Google Moves Toward Clash With Microsoft via NYTimes

Google, the Web search engine, is preparing to introduce a powerful file and text software search tool for locating information stored on personal computers,edging closer to a direct confrontation with MicrosoftAlthough Google's core business rests on huge farms of server computers that permit fast searching on the Internet, the company has already taken several steps to move beyond that business.Last year, Google began testing a free program called the Google Deskbar that makes it possible to search the Web by entering words and phrases in a small dialog box placed in the Windows desktop taskbar at the bottom of the computer screen.Google also sells a computer search system designed to index and retrieve information created and stored by a single organization.Internet searching is widely seen by industry executives as a powerful commercial service, but one that is difficult to defend. Google's strategy is to move quickly while Microsoft is still developing its Longhorn version of Windows, adding programs and services like its recently announced Gmail electronic mail program. The intent, say people who are aware of the company's strategy, is to lower its vulnerability to Microsoft by adding businesses that are "sticky" - in other words, businesses that create strong customer loyalty or are hard to switch away fromIt is widely presumed that Internet users who find a search service that is better than Google's will be willing to defect.Searches for information stored on a PC, however, could offer an advertising arena that is more readily defensible. Indeed, desktop searching might be particularly valuable for Google's commercial advertisers, which may be willing to pay dearly for the ability to place targeted ads in front of personal computer users.


Capgemini Wins $3.5bn TXU Outsourcing Deal

Capgemini SA has signed the biggest IT services contract of 2004 so far: a 10-year $3.5bn outsourcing deal.The contract is a significant boost for Paris, France-based Capgemini's ambitions in the US, and will give it a foothold in the one of the country's biggest energy companies, enabling it to compete more successfully with Accenture for energy outsourcing deals. Megadeals are beginning to happen in the outsourcing market- companies written off or said to be fading can capitalise this time by winning such opportunties and growing companies like indian IT majors can get a legup by winning such deals. Weaker companies, slowing down but not getting out will get marginalised from big players club.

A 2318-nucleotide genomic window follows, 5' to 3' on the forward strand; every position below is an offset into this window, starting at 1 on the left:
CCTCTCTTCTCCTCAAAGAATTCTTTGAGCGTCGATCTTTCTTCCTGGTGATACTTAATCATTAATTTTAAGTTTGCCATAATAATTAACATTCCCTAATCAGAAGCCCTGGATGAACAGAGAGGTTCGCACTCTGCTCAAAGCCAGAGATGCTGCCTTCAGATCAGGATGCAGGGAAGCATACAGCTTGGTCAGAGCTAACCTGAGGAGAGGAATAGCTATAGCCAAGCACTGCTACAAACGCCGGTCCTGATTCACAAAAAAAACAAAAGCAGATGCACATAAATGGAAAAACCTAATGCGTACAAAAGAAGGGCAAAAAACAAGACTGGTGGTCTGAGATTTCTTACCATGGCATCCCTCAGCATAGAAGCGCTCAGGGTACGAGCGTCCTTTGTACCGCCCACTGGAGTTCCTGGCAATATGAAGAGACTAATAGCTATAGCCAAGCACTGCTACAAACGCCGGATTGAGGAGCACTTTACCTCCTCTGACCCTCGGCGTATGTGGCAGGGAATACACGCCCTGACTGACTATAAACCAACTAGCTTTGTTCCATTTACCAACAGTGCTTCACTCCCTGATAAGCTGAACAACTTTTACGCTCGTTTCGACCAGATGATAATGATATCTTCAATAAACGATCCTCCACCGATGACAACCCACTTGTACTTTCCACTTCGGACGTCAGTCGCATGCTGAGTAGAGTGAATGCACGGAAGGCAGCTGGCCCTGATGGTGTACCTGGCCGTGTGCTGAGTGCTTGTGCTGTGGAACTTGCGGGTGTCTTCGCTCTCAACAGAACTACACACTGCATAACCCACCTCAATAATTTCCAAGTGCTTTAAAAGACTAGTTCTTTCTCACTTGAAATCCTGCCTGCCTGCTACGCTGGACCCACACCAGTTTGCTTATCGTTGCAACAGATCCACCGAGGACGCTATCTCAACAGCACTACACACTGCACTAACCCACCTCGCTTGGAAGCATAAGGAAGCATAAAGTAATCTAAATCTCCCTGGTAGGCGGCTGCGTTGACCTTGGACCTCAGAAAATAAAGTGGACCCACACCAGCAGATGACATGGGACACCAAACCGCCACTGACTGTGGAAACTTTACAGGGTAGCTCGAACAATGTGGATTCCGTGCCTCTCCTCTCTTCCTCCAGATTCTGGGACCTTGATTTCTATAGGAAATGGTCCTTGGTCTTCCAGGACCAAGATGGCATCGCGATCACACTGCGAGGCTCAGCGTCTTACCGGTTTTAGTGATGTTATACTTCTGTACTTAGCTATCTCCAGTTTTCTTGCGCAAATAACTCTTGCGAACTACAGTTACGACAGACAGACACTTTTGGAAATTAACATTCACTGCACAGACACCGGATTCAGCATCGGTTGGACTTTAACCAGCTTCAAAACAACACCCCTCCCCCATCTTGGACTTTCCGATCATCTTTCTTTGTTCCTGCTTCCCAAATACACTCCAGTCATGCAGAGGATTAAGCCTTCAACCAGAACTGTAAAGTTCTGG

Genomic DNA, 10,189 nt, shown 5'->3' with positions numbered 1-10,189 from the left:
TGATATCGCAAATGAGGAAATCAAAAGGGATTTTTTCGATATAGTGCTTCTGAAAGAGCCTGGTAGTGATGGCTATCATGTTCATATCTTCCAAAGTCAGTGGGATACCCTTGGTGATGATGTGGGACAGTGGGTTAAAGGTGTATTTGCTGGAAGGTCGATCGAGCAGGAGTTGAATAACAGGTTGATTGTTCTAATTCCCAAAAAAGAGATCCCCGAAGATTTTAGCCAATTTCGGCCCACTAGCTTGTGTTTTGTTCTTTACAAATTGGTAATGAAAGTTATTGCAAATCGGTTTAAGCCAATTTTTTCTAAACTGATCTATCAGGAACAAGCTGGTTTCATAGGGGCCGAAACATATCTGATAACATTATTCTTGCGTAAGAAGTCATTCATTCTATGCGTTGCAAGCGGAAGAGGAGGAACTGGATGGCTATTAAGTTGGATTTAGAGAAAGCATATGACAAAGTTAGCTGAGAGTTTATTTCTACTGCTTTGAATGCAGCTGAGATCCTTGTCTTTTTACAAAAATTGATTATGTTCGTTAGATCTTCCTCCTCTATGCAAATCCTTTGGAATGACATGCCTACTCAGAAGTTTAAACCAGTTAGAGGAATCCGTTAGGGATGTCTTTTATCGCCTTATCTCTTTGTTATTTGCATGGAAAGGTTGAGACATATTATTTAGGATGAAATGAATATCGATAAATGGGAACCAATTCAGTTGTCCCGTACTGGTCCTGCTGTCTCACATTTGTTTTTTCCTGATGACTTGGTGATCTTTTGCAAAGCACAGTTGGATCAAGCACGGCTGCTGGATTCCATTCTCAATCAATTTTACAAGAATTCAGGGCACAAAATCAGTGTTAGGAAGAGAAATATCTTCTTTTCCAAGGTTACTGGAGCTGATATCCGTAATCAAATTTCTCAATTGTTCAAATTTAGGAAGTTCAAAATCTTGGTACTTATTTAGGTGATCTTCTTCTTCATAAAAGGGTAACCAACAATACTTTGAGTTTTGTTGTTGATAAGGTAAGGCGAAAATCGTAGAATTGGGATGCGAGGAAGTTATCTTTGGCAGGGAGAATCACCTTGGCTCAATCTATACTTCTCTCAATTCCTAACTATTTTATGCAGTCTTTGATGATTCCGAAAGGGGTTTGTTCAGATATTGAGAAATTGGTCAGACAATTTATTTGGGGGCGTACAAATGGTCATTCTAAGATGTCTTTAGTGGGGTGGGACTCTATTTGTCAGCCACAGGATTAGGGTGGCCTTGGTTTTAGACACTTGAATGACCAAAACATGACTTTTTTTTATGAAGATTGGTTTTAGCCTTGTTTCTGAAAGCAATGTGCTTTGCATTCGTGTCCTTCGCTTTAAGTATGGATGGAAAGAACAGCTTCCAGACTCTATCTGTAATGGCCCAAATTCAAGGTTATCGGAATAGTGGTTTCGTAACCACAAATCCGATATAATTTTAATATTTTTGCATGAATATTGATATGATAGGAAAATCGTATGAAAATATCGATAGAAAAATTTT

Tuesday, May 18, 2004

The Power Of Productivity: Why This Recovery Will Roll On via Bweek

The US economy is in a sweet spot that should keep inflation at bay for some time.That's because the elongated start of the recovery means that the economy probably has a lot more room to run before it encounters a dangerous spurt in inflation. The key is productivity growth. It has been running at a remarkable 4.6% annual rate since the end of the recession and is the main reason the recovery has been so unusual. The economy appears to have entered a sweet spot in which rising corporate profits and increasing personal incomes should play off each other in a virtuous cycle of expanding activity. In the early stage of the recovery, when demand was sluggish, the benefits of productivity went largely to businesses, which saved money by cutting jobs. But now that the jobs market has finally turned up, workers have begun to share in the gains, which should make the recovery more sustainable. Because companies are getting more out of their workers, they can afford to pay them a bit more while still enjoying powerful profits. Recovery and growth confirmed from multiple perspectives. What effect this would have in the forthcoming election needs to be seen.

Offshoring increases at faster pace, Forrester says via Infoworld

Forrester study says that "User interest in offshore services continues to rise particularly on the IT side,companies are looking to stretch their flat or declining IT budgets and looking at offshore as a way of doing more with less, or the same amount."Adding fuel to the offshore services fire is the fact that offshore vendors and U.S.- based services providers have added to non-U.S. facilities and services offerings, said Forrester analysts on the conference call. Leading Indian suppliers such as Satyam Computer Services Ltd., Wipro Ltd. and Infosys Technologies Ltd., have grown in terms of revenue and employees during the past year and a half, Forrester analysts said, allowing them to add to their portfolio of offerings. Meanwhile U.S. vendors such as IBM Corp., PeopleSoft Inc. and Accenture Ltd. in the last 18 months have added to non-U.S. operations not only in India, but in China and the Philippines as well, they said. Confirmation that the offshoring market is picking up

Monday, May 17, 2004

The Trap of Overwhelming Demands by Heike Bruch and Sumantra Ghoshal via HBSWK

"Managers who get caught in the trap of overwhelming demands become prisoners of routines. They do not have time to notice opportunities. Their habituated work prevents them from taking the first necessary step toward harnessing willpower: developing the capacity to dream an idea into existence and transforming it into a concrete intention The authors write, "Purposeful action-takers deal very differently with demands than their busy colleagues do. Rather than simply responding to any request that gets thrown at them, they manage their demands by:"

- developing an explicit personal agenda,
- practicing slow management,
- structuring contact time, and
- shaping demands and managing expectations